On Wednesday, the U.S. Department of Commerce announced a $300 million settlement with Seagate Technology Holdings (STX.O) for selling over $1.1 billion in hard disk drives to Huawei in violation of export control restrictions.
Seagate supplied the disks to Huawei between August 2020 and September 2021 despite a 2020 order that barred Huawei from buying foreign products created using U.S. technology. Due to national security and foreign policy concerns, Huawei was placed on the Entity List in 2019 to reduce U.S. product sales to the corporation.
Washington has taken several measures to prevent China from acquiring advanced technologies that could aid its military or abuse human rights.
The Commerce Department claimed Seagate was Huawei’s sole hard drive supplier for approximately a year after the 2020 regulation took effect, shipping 7.4 million drives.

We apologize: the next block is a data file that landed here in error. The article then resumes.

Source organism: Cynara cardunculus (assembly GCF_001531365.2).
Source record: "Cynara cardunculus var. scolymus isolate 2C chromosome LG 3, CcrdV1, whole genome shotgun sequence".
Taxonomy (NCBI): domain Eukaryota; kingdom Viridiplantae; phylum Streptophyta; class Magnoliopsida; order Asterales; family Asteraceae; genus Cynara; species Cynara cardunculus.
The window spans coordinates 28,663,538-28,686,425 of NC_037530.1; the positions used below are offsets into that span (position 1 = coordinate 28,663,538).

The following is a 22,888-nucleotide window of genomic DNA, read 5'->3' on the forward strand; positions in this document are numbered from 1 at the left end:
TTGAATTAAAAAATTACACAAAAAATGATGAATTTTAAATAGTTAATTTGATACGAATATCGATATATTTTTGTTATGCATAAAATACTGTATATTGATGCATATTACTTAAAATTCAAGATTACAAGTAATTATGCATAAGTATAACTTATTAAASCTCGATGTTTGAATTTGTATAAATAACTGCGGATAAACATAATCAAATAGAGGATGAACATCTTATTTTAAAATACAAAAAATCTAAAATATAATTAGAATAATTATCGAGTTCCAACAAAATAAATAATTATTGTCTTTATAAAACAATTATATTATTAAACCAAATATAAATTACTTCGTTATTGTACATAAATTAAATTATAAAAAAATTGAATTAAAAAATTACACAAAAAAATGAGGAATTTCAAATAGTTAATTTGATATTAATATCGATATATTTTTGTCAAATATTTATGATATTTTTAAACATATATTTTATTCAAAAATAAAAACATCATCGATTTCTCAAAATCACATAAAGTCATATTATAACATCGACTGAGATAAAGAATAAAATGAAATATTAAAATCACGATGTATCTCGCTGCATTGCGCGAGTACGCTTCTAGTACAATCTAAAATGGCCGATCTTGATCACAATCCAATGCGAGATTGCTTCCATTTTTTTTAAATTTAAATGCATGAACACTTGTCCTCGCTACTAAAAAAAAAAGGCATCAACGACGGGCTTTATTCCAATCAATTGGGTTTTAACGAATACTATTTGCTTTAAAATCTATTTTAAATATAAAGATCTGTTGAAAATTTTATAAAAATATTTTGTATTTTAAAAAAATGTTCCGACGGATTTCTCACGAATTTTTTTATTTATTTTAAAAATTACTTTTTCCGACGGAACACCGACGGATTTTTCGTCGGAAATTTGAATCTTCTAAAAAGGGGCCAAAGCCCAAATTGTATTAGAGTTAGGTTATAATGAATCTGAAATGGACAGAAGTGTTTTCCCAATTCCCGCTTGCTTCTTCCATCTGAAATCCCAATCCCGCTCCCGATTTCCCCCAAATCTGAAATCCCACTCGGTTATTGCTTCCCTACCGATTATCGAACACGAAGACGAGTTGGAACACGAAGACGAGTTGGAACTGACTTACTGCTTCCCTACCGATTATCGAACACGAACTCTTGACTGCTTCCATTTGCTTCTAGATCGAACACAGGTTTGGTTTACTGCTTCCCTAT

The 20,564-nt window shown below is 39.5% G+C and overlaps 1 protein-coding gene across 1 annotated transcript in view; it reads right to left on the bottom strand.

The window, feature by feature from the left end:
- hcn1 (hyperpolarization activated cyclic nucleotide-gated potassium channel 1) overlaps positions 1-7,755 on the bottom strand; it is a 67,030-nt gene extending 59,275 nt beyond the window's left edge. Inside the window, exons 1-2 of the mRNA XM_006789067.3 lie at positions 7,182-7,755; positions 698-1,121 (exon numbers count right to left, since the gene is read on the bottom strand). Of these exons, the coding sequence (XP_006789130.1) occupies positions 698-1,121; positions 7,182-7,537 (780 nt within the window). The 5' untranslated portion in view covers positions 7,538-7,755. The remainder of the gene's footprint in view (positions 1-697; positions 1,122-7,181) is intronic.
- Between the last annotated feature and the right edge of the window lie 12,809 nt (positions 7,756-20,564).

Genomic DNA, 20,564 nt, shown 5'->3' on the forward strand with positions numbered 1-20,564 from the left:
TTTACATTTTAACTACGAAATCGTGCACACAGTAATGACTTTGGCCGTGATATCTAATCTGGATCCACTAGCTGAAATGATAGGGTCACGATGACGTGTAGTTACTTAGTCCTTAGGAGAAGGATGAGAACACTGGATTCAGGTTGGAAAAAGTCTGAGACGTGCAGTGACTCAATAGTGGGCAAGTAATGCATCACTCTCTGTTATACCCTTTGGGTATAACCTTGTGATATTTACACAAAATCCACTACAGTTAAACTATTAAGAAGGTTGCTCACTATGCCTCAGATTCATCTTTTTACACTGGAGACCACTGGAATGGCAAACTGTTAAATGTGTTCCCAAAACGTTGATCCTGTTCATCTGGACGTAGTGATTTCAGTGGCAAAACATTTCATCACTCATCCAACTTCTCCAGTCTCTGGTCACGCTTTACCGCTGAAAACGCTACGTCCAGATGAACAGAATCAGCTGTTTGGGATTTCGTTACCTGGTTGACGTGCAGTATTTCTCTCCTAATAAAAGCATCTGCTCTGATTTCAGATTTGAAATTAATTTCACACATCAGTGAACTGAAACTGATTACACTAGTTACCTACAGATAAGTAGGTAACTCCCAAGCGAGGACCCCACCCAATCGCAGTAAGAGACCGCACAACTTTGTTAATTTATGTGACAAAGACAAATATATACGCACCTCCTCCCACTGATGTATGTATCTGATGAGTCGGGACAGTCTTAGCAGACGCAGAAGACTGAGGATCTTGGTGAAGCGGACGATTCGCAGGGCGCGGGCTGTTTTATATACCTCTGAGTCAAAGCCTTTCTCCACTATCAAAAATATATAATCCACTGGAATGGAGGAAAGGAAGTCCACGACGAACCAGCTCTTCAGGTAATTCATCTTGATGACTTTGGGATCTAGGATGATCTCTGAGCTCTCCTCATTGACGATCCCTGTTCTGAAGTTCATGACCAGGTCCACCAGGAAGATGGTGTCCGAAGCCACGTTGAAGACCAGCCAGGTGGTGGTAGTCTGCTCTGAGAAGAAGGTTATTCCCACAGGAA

The department said Huawei stopped receiving hard drives from the other two major vendors after the 2020 rule took effect. The U.S. Senate Commerce Committee reported in 2021 that Western Digital and Toshiba are the other two.
“Its competitors had stopped selling to them… However, Seagate continued sending hard disk drives to Huawei,” said Commerce Department assistant secretary for export enforcement Matthew Axelrod. “Today’s action is the consequence.”
Because they weren’t built with U.S. equipment, Seagate’s foreign-made drives weren’t subject to U.S. export controls.
In an order announced Wednesday, the government said Seagate misinterpreted the law to require examination of only the last stage of its production process.